Nebraska Dragonflies and Damselflies
Emeralds are mostly plain brown dragonflies, but many have brilliant emerald green eyes. Some also have a bronze-green iridescence on their thorax and abdomen. Their eyes are in contact on top of the head. Some species are difficult to observe because their flight seasons are short or they only fly for a short time each day. They seldom perch during feeding and can be difficult to find when they do.
Plains Emerald male. Photo courtesy of Nate Kohler.
Baskettails (genus Epitheca) are so called because of the fact that females carry "all their eggs in one basket" under the end of their abdomens prior to ovipositing. They may even be mistaken for Clubtails at this time. They are otherwise plain brown, with less iridescence than other Emeralds and a yellow lateral stripe on the abdomen. They are exceptionally agile flyers. Nebraska has only one Striped Emerald (genus Somatochlora), the Plains Emerald, and one Shadowdragon (genus Neurocordulia), the Smoky Shadowdragon.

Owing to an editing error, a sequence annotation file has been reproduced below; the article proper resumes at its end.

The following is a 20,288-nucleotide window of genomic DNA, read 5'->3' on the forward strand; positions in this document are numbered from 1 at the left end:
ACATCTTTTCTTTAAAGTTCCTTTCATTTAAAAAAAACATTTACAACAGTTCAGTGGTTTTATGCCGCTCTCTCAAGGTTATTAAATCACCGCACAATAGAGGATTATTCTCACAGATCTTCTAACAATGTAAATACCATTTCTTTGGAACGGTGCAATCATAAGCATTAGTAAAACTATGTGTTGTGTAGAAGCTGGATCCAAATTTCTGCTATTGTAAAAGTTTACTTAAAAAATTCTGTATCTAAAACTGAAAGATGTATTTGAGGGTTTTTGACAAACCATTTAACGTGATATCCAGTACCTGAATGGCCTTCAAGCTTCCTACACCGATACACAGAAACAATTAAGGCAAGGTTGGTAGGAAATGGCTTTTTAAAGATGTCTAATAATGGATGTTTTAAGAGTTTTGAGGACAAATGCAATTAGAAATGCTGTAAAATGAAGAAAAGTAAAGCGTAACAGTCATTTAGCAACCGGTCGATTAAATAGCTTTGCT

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Citation: Paseka, J. M. 2021. Nebraska dragonflies and damselflies. URL http://unsm-ento.unl.edu/Odonata/index.html